Inside, there is a simple overview of what the company offers. On the back, where it is also readable without opening the brochure, you see a brief biography of what the company does, its logo and its contact information. It is said that the first thing that people will do when picking up a magazine/packet/brochure, is turn and see what’s on the back of it. From the content of the brochure, you can easily tell that the goal of this brochure is to introduce the company and what it can offer to you.
Booklets are similair to brochures in that they can also be used in a wide variety of ways, however, booklets allow you to communicate more deeply your thoughts and are lengthier, with more context. Scholars have used them to present their research, business personnel have used them for all types of reports and even students have used them to present their thesises, reports and projects. In our example, BRAC uses a booklet to present their research findings. Even if the nature of the booklet you are trying to create is different from BRAC’s, there are many lessons to be learned from their booklet. Starting off we have a picture of one of the women they worked with in the project. It can not be overstated how it is much more impactful to use your own real pictures instead of generic, stock pictures. Despite the topic being in-depth with research, there are very few pages filled with just text and long paragraphs. There are multiple images and graphics that are used to keep the content engaging. In page 4 (the second image), we see an example of that with a graph that is used as a visual guide to the content.
The picture of Shohiton, followed by her short story, is one of multiple example stories they have in their booklet. The use of their own pictures helps deliver a more personal and deeper connection to their service. In the following image, we see one of the tables that are included in the booklet to help organize their writing and present it in a visually pleasing way. In the last page, there is another example of how they elegantly avoid being overbearing to the reader by using a list for their key research conclusions. Another important note is that there is also a quote significant to their research that is bolded out. This is not the only place they highlight a single quote. Highlighting key quotes, phrases or sentences can be extremely effective whether they are from your own research or from other people. It is also important to note that all the colors and design stay consistent throughout the booklet.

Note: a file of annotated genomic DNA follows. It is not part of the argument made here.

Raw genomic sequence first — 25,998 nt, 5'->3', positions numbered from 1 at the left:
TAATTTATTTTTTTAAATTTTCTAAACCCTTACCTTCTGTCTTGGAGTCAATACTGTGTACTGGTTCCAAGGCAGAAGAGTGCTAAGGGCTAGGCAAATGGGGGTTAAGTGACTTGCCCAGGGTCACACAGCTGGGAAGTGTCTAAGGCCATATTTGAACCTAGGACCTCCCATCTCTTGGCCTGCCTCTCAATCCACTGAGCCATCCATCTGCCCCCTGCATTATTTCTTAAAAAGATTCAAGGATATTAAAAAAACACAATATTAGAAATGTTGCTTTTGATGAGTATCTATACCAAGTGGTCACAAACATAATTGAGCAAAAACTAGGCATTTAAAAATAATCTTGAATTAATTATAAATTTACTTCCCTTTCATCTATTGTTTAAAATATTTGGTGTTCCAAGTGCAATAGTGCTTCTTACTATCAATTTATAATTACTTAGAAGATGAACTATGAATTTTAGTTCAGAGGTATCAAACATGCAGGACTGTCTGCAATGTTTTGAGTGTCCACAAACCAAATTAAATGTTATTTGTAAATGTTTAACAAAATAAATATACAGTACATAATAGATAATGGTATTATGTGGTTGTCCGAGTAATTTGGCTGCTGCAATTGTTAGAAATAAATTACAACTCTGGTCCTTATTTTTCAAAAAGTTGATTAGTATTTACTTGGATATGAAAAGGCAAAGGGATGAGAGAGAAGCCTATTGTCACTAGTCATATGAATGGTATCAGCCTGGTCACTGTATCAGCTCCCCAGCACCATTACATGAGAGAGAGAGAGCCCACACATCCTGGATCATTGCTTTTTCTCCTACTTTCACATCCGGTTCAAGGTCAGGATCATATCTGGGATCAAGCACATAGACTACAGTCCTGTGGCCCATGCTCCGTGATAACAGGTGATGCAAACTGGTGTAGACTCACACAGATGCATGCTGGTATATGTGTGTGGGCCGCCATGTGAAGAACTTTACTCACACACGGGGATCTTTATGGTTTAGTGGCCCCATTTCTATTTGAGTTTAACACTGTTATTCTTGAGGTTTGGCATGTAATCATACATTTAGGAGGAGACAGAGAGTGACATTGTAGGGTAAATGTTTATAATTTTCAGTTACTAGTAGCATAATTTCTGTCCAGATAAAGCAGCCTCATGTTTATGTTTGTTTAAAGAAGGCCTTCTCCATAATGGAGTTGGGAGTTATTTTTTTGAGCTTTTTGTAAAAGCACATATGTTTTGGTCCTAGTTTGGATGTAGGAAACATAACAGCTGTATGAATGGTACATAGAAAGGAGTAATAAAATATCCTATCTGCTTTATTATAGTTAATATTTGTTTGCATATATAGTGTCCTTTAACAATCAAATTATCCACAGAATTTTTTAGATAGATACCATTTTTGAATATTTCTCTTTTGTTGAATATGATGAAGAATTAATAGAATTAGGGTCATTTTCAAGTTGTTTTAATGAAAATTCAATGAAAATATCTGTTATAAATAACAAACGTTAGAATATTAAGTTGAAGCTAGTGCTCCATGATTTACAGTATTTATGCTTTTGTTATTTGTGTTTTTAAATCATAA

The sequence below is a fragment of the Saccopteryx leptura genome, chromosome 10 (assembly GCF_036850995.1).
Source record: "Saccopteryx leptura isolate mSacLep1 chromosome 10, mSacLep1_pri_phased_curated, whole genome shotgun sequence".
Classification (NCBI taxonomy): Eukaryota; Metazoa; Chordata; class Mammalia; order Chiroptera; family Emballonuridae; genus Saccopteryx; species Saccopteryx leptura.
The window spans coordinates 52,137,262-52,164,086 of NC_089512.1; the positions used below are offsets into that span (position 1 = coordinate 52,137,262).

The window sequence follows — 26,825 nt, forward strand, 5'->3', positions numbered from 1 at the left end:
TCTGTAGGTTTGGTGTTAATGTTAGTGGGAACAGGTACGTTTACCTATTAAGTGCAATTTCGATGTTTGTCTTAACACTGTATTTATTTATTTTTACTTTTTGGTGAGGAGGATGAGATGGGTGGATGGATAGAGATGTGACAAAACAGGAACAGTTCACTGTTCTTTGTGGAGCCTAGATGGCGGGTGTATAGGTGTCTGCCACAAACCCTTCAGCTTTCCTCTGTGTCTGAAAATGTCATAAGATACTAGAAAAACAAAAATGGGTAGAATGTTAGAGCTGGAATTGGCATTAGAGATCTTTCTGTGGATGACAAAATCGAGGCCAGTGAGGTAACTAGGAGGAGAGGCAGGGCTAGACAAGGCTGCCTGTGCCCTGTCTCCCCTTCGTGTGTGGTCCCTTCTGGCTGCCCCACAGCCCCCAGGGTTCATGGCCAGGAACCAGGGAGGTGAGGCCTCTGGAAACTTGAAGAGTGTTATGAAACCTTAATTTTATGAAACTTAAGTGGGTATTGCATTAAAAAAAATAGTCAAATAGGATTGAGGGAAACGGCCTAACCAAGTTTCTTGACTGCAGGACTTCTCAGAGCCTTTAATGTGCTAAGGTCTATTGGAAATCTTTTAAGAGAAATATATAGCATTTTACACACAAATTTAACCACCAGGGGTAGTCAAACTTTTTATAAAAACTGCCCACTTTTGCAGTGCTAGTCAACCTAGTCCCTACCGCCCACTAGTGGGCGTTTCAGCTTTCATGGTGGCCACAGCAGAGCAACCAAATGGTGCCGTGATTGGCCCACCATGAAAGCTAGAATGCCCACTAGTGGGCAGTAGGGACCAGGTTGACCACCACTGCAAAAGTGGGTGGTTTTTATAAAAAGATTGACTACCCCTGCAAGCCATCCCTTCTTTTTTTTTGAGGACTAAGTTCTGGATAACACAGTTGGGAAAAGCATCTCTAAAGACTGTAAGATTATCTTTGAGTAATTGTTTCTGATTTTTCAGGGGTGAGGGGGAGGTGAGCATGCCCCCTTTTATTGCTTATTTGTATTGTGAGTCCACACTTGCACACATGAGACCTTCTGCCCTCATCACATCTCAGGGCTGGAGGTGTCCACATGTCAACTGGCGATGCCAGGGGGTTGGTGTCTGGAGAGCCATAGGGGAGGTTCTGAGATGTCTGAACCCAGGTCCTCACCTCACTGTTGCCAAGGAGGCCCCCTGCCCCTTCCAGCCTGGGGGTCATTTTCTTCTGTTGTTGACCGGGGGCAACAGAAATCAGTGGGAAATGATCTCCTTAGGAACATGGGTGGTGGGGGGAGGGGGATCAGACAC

Hopefully, this guide will help you design some print material to improve your effectiveness and presence. If you are still lost, need more assistance or just want to leave a comment or question, feel free to leave one below! In addition, Kendall Press provides both designing and printing services to Boston, Cambridge, Belmont, Somerville and the Greater Boston 128 area, you are welcome to call us or click the button below to send us an e-mail to schedule your free consultation.
Julia Kenny, Robert Paul Properties
BRAC’s Ultra Poor Graduation Programme, BRAC USA
- All design: © Danielle Lee/BRAC
- All photos: © BRAC
- Page four graphic: © Amplifier Strategies/BRAC